CWR: One key theme in your book is Fr. McCarthy’s enduring love for China’s culture and people. What inspired China’s authorities to arrest and detain someone known as a “friend of China”? You also discuss Chinese Catholics who were arrested in the 1950s; why were they arrested? And what was prison life like for the Chinese Catholics who were not, as Fr. McCarthy was, identified as “foreign imperialists” and “ideological saboteurs”?
Clark: The decade of the 1950s in China was a tumultuous time, full of ambition for China’s economic growth, and rife with political fluctuation and instability. McCarthy was in China to witness the Communist victory in 1949, so he understood well what was happening once Chairman Mao took leadership over the country. An era of suspicion fed on itself, and many Christians—foreign and native—were caught in the changing political winds often fueled by fear. China as a country had in the previous decades suffered under unequal treaties and colonial insertions, but now the tables were turned and foreign persons and foreign influences were being expelled. Being a foreigner or practicing a foreign religion—and one, like Catholicism, so closely tied to a powerful foreign leader, namely, the Pope—could put you in the light of suspicion.
In the 1950s the stakes were high. Protestants were able to embrace the Chinese Three Self movement, which centralized religious power, money, and influence safely at home within China, but for Catholics, like McCarthy, his confreres, and parishioners, their ties and allegiance to foreign magisterial control was not taken lightly by those in positions of power in China at that time. Chinese Catholics, too, were arrested for their affiliation with the Pope, who was viewed as a foreign imperialist.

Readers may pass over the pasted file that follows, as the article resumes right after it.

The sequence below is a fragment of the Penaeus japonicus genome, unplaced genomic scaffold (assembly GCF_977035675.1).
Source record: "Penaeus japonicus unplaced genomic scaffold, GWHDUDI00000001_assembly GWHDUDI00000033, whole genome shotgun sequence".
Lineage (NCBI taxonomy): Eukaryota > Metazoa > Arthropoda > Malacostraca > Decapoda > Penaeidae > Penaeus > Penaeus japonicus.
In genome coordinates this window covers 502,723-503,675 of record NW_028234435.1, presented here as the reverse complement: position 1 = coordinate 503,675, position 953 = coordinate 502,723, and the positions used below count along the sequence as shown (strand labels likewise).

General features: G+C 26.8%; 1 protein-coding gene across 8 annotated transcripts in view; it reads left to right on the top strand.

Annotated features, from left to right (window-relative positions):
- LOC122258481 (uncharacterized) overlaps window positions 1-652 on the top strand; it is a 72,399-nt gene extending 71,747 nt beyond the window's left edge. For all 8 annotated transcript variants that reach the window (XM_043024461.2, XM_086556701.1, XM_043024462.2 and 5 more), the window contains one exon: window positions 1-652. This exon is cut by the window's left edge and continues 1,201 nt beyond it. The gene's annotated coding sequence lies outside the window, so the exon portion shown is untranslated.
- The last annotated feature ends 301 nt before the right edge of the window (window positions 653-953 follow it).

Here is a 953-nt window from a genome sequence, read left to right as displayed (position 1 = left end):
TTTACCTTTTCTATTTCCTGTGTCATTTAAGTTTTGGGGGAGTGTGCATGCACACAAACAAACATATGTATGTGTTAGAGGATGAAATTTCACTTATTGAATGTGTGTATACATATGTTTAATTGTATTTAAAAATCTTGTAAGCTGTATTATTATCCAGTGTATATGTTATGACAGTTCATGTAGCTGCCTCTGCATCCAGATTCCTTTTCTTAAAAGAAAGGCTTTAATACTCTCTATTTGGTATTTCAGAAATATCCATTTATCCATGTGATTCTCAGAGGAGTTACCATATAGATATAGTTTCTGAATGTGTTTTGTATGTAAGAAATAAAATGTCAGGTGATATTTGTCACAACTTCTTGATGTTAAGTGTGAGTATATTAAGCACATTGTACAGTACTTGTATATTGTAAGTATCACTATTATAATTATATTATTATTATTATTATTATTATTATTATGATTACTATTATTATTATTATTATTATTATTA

CWR: In your chapter entitled, “China in an Era of Change,” you describe Fr. McCarthy’s studies at Marquette University in journalism. How did his studies there influence his life as a missionary in China during the Japanese occupation and civil war between the Nationalists and Communists?
Clark: You’ve brought up the two sides of the coin. One the one side, Jesuits are the masters of being both an expert in a field or profession (we often think of higher education, but in this case it was journalism and reporting), and also of being an active missionary, as St. Ignatius envisioned his flock of soldier-heroes.
McCarthy’s skills as a journalist were put to work immediately in China, where he wrote a multitude of articles for journals both back home in America and within China itself. He produced a radio show in Shanghai that broadcast widely and was modeled on the then-popular American program, “The Catholic Hour,” with Msgr. Fulton J. Sheen. Like radio listeners in America, Shanghai’s Christians and non-Christians both tuned in to hear the sermons, news, and music that McCarthy broadcast across China’s airwaves.
When times turned to their most unstable, McCarthy published a small-run newsletter of information, written in Latin (which would be understood by missionaries, but not political authorities), which provided some of the last lines of widely-disseminated communication between Catholic leaders in China. You can see why something like that might look like espionage to outside eyes, but from within that circle it makes perfect sense to wish to share news during a chaotic era.